What will the day bring? What will nature do to us? Will our bodies be blown like autumn leaves off a tree, this way and that, to some final resting place? Or whipped, as dead-eyed bloated corpses, into a churning and grey sea? These questions weigh answerless on a mind that cannot rest.

    For now, the pancakes taste pretty good, like usual, and the sips of coffee offer a momentary distraction from the relentless gnawing fear.

    It could be a day of laying around doing nothing and wasting time. That doesn’t sound too bad, actually. It’s what I normally do. And if the street is underwater and empty cars are floating by, it’ll be too late for any action to matter. Another excuse to lay around and do nothing. There’s a pattern here, I admit.

    1. Bert_S

      Yesterday it was 80F, sunny, no wind and real nice laying by the pool. At 5:00AM this morning it’s mostly dark.

      Keeping an eye on the situation, however.

      1. craazyman

        be careful Bert.

        If it gets to 2 or 3 o’clock and you’re groggy there in the lounge chair tanning by the pool, don’t go for another beer or you might fall asleep and get a sunburn.

        don’t be a hero.

        get inside where there’s some AC. Or at least under an umbrella. You can always have another beer in the shade :)

        1. Bert_S

          Good advice, craazy. Sunburn is a bitch!

          As it turns out, ran out of beer so today is Brew Day! At the moment I’m cooking up a batch of Dunkleweizen. New recipe, smells yummy. Won’t be done for another 5 weeks unfortunately, so I may have to make do with a little store bought stuff in the mean time.

          Did you notice this gave them an excuse to close the markets during this earnings season? Lots of misses today and tomorrow, I’ll bet. Maybe even a special APPL announcement!

    2. aletheia33

      as a vermont resident (blessedly, on high ground) and having witnessed up close what irene did to our state last fall, i no longer find it interesting to complain or joke about overhype of big storms. a weather aficionado friend in boston, who has a summer place north of here, has reassured me (explaining the differences from irene) that sandy is highly unlikely to have anything like the “freak” flash flood effect here again that last year destroyed so many people’s livelihoods, from which our economy has yet to recover (national depression aside). we’re a small state with high poverty, very few farms and factories left, and dependent on tourism–a precarious economy in the best of times.

      true, the magnitude of what happened here took everyone by surprise, but had we not been warned and prepared for a major emergency, the consequences would have been far worse.

      my weather friend had just come from a (coincidental with sandy) local weather conference in boston. he told me, to my surprise, that most of the meteorologists on the media actually are very smart and very skilled at their science.

      i am guessing that while the hype does serve to draw viewers, there is a real concern about protecting lives and limbs and the various, substantial benefits of overpreparing and the “better safe than sorry” approach. i’m no fan of how governments handle disasters, and the way they embargo information when they should not is historically proven very dangerous. that said, it’s true that too many idiotic or just stubborn ones end up in trouble or dead and seriously burdening the system because they laugh off predictions and advisories or defy evacuation orders. i saw a bit of this here the day before irene–people were saying “oh, they always exaggerate, this is going to be a big nothing.” 2 days later, it was a huge something.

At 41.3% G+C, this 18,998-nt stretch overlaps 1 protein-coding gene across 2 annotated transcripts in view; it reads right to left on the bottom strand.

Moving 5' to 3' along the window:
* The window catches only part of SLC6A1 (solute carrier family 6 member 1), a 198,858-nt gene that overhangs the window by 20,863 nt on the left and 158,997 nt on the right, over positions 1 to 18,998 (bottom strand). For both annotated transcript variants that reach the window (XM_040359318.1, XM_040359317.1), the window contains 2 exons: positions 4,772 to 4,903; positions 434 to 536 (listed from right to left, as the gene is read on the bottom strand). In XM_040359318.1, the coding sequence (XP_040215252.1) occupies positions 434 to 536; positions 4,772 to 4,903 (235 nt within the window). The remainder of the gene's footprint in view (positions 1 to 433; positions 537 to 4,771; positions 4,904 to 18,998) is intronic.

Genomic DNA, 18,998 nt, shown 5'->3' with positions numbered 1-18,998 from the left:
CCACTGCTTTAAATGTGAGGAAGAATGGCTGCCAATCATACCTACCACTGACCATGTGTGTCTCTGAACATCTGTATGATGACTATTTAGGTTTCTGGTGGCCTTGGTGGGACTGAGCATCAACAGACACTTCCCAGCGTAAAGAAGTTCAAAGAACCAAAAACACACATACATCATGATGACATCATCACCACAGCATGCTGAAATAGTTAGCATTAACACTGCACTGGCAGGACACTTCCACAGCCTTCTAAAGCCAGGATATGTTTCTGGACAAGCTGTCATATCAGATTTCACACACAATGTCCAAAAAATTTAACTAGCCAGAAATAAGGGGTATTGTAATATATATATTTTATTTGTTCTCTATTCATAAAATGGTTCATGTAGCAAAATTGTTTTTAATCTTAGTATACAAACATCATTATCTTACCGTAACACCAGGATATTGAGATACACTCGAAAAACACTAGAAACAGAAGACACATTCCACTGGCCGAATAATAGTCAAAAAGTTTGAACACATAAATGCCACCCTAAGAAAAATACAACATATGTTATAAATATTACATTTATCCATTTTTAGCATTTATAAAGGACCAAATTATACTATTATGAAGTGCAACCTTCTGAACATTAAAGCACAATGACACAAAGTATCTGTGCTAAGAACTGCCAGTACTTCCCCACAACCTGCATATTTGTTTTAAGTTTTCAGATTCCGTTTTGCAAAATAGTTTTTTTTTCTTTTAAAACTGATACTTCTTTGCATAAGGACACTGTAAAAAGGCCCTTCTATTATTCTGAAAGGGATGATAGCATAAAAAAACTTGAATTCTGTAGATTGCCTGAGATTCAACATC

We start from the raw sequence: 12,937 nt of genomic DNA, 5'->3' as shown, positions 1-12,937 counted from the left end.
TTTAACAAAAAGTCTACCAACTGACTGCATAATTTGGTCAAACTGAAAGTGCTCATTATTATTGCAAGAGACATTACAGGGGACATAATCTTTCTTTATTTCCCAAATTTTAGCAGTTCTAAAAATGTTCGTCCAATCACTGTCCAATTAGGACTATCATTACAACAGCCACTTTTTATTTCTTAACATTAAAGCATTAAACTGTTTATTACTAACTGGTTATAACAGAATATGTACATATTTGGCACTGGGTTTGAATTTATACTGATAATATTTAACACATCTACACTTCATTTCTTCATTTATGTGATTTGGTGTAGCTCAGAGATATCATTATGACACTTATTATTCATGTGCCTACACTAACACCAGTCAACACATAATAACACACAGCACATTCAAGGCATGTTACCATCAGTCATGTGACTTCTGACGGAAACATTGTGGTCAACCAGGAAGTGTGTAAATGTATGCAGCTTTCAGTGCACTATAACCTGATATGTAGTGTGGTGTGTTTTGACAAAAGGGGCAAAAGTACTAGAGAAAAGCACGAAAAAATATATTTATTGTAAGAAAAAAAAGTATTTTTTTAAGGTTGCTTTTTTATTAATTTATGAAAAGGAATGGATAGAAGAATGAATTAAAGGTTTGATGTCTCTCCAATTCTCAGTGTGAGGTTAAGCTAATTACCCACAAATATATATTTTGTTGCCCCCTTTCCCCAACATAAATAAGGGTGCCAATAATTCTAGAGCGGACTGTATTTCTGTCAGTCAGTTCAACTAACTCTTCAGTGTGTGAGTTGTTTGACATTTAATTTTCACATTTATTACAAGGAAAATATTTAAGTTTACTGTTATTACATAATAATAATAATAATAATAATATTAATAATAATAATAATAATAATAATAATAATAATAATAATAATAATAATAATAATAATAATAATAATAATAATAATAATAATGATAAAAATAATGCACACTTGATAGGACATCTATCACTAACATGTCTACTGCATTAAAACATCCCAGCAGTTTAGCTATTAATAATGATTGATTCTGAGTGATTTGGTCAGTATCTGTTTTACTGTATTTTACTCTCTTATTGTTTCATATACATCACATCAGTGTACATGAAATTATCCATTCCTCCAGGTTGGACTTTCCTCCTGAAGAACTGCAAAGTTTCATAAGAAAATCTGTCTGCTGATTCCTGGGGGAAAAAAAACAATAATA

i’m not defending the overdramatizing of it all. also i don’t have a television, and can’t imagine depending on one for information or anything else. it seems to be an anxiety-generating machine–why would you want one of those in your house? the internet works fine for the substantive information i need and for feeding my (admitted) weather fascination. and local officials try really hard to keep everyone informed about what’s coming and how to prepare.

      i simply want to mention that i find that having seen one tropical storm/flood scenario up close, i’ll never, myself, joke about or downplay this stuff again. what happened here broke many hearts. vermont has brutal weather, blizzards, heavy, deep snowfalls, way subfreezing temps, and the like. when it’s ongoing, one copes just fine. the unusual event should not be compared to that.

      1. sleepy

        Sometimes unfortunately the “hype” is all too real. Here is the hurricane advisory on Katrina the day before it hit the Gulf Coast (sorry for the caps, but it was so in the original):

        1011 AM CDT SUN AUG 28 2005











  14. Bill M

    8:00 am Monday

    As you’ve seen, first rain and bigger winds on the East River (Roosevelt Island).

    Closing of Metro at 7:00 last night (together with C Hall cancelling the Tokyo String Quartet) was overkill.

    Time for a walk…

  15. ltr

    Now it is 8:82 and I finally was able to sleep, which means the was no fierce wind or rain to keep me awake or to waken me, and while there is a light rain and a little wind all is well in Hewlett, Long Island at this time.

  16. ltr

    That should have been 8:42 not 8:82 but it is nonetheless calm here and I willnow risk taking a shower.

  17. gatopeich

    With crossed fingers, looks like yet another case of “big ado about nothing”.

    Can’t help giving this “breaking news” the same credibility as anything else in mass media. “Hey guys, look at the latest red herring while the rich steal the very floor you are standing on!”

  18. gozounlimited

    Geoengineered storms like Sandy are more difficult to analyze and easier to hype…either way you end up the victim. see here: Hurricane SANDY 10-28 Intellicast Geoengineering Update ….

    And here: Hurricane Sandy Geoengineering Update 10-27 and Law Suit …

    And here:Stop Geoengineering & Stop Hurricane Sandy ~ Michael Murphy explains …

    1. indices